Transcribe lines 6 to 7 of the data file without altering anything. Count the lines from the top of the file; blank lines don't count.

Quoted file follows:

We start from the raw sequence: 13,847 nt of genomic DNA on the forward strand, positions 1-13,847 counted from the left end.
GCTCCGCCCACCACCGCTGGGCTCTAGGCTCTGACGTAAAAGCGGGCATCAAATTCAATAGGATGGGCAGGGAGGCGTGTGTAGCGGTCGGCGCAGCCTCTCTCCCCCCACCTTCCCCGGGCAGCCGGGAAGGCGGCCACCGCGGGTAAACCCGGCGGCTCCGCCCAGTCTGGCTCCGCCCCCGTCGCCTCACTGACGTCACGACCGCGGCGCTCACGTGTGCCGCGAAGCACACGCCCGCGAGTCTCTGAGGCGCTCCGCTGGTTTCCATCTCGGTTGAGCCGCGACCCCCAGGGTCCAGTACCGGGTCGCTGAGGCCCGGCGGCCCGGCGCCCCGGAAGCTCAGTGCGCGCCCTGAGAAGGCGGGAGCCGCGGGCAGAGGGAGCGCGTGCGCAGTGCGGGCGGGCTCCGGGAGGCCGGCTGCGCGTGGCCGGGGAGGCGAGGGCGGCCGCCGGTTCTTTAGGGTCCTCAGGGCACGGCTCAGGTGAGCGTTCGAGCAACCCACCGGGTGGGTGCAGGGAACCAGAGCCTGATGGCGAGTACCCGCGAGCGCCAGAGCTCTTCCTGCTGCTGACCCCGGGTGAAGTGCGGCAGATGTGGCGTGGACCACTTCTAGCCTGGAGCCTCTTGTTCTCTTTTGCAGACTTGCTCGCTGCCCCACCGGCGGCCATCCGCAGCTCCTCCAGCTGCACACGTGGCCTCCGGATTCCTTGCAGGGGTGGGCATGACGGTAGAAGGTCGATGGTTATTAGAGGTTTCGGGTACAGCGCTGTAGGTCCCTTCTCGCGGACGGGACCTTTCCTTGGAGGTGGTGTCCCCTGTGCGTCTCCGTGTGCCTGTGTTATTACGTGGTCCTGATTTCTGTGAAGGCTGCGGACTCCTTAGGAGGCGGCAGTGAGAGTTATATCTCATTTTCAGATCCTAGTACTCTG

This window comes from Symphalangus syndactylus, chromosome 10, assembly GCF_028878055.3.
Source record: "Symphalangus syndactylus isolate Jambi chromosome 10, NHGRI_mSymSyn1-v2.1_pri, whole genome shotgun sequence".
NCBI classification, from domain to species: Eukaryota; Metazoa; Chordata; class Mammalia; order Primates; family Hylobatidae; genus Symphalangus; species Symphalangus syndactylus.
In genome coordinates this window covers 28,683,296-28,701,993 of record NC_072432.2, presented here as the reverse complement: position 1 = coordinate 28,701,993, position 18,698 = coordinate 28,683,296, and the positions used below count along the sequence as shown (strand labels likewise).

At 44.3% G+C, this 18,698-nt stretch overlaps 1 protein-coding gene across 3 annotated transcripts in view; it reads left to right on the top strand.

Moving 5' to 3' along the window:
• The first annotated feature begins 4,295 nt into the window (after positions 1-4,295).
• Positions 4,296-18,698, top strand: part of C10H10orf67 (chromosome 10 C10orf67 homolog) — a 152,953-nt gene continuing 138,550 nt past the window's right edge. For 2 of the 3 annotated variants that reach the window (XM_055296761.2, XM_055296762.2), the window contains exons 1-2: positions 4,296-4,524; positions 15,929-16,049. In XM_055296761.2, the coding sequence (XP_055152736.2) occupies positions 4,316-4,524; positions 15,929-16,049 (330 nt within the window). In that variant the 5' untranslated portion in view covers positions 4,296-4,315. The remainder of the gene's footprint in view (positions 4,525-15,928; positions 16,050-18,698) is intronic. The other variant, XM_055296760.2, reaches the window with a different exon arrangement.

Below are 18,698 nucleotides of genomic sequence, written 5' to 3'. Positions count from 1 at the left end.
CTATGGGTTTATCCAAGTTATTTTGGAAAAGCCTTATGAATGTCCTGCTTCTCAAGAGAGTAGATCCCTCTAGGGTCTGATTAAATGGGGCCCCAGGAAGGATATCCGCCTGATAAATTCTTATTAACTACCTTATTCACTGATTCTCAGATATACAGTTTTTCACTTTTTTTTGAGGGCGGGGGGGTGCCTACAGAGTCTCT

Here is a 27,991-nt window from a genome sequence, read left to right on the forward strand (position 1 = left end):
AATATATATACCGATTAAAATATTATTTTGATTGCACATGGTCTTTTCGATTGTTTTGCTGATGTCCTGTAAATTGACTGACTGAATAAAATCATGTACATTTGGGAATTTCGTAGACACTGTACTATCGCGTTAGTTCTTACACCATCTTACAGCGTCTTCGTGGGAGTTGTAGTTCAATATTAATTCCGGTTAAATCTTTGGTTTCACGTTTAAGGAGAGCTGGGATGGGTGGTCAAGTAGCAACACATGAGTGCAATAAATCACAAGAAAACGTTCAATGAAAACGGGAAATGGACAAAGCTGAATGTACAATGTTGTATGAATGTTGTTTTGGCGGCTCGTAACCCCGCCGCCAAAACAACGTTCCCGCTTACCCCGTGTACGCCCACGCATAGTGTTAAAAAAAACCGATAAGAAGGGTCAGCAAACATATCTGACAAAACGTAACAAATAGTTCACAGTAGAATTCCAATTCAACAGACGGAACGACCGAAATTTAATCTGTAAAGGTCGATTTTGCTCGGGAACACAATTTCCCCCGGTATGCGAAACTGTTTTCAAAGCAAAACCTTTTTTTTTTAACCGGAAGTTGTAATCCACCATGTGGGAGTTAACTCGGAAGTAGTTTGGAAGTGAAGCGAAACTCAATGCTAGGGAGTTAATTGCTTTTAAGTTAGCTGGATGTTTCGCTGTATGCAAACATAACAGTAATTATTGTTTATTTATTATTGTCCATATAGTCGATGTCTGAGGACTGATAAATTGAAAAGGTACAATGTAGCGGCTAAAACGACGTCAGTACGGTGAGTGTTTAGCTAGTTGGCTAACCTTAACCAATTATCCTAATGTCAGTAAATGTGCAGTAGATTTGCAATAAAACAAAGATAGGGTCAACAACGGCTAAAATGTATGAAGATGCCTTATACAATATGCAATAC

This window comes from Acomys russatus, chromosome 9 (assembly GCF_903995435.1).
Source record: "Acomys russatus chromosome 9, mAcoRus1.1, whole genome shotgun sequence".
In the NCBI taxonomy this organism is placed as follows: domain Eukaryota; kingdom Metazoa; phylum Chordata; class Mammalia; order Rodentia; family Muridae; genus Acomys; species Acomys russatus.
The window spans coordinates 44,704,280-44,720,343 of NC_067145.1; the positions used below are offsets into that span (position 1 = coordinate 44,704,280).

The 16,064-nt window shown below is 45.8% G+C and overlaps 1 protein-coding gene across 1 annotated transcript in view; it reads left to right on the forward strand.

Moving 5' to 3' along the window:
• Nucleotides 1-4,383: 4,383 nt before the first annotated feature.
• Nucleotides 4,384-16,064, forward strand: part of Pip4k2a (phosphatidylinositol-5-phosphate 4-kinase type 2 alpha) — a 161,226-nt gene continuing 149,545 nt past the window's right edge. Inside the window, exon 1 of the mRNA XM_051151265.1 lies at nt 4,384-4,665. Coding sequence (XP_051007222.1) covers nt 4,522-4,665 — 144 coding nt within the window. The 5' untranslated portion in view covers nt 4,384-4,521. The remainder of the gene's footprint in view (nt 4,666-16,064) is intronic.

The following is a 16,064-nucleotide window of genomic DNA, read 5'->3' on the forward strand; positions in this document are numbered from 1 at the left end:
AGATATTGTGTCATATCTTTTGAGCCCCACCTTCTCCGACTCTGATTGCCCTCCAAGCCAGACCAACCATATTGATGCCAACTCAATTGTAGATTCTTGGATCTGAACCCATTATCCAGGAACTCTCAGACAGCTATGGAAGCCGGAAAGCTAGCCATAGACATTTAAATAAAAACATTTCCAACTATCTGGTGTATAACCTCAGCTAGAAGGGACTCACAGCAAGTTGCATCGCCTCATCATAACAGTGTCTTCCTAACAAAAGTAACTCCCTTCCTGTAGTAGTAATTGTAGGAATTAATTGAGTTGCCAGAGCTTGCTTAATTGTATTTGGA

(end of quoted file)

In genome coordinates this window covers 28,683,296-28,701,993 of record NC_072432.2, presented here as the reverse complement: position 1 = coordinate 28,701,993, position 18,698 = coordinate 28,683,296, and the positions used below count along the sequence as shown (strand labels likewise).

At 44.3% G+C, this 18,698-nt stretch overlaps 1 protein-coding gene across 3 annotated transcripts in view; it reads left to right on the top strand.